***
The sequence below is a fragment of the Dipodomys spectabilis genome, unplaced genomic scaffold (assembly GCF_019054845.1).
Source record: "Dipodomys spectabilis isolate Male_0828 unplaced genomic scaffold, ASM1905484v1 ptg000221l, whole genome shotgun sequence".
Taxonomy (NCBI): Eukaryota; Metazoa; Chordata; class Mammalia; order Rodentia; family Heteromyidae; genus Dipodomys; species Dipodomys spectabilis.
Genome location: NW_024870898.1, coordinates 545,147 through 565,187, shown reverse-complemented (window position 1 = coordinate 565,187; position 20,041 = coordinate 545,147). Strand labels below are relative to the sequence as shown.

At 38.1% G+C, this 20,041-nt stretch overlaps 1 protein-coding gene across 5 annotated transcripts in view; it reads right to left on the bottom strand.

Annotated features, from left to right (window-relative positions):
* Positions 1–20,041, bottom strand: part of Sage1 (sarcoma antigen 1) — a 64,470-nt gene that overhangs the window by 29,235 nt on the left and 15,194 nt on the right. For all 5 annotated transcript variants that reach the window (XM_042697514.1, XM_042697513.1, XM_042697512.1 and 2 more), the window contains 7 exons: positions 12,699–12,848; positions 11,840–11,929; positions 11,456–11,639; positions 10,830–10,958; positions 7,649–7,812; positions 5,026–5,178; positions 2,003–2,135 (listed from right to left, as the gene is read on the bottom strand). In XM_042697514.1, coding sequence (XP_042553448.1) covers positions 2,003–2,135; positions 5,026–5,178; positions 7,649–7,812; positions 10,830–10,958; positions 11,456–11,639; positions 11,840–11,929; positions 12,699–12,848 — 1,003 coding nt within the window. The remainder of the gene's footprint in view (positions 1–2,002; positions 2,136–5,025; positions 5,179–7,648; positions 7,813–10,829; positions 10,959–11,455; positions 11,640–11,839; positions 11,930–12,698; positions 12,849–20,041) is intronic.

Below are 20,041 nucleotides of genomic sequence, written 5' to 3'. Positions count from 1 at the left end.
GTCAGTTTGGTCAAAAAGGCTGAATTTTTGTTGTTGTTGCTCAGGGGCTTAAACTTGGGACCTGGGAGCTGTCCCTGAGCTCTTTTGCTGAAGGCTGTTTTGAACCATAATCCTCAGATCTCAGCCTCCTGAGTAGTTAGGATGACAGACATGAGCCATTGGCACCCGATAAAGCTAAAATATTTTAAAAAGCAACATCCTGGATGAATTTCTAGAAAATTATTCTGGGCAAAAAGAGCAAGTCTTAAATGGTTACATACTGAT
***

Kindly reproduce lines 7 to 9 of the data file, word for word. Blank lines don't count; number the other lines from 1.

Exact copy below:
* Positions 1–20,041, bottom strand: part of Sage1 (sarcoma antigen 1) — a 64,470-nt gene that overhangs the window by 29,235 nt on the left and 15,194 nt on the right. For all 5 annotated transcript variants that reach the window (XM_042697514.1, XM_042697513.1, XM_042697512.1 and 2 more), the window contains 7 exons: positions 12,699–12,848; positions 11,840–11,929; positions 11,456–11,639; positions 10,830–10,958; positions 7,649–7,812; positions 5,026–5,178; positions 2,003–2,135 (listed from right to left, as the gene is read on the bottom strand). In XM_042697514.1, coding sequence (XP_042553448.1) covers positions 2,003–2,135; positions 5,026–5,178; positions 7,649–7,812; positions 10,830–10,958; positions 11,456–11,639; positions 11,840–11,929; positions 12,699–12,848 — 1,003 coding nt within the window. The remainder of the gene's footprint in view (positions 1–2,002; positions 2,136–5,025; positions 5,179–7,648; positions 7,813–10,829; positions 10,959–11,455; positions 11,640–11,839; positions 11,930–12,698; positions 12,849–20,041) is intronic.

Below are 20,041 nucleotides of genomic sequence, written 5' to 3'. Positions count from 1 at the left end.
GTCAGTTTGGTCAAAAAGGCTGAATTTTTGTTGTTGTTGCTCAGGGGCTTAAACTTGGGACCTGGGAGCTGTCCCTGAGCTCTTTTGCTGAAGGCTGTTTTGAACCATAATCCTCAGATCTCAGCCTCCTGAGTAGTTAGGATGACAGACATGAGCCATTGGCACCCGATAAAGCTAAAATATTTTAAAAAGCAACATCCTGGATGAATTTCTAGAAAATTATTCTGGGCAAAAAGAGCAAGTCTTAAATGGTTACATACTGAT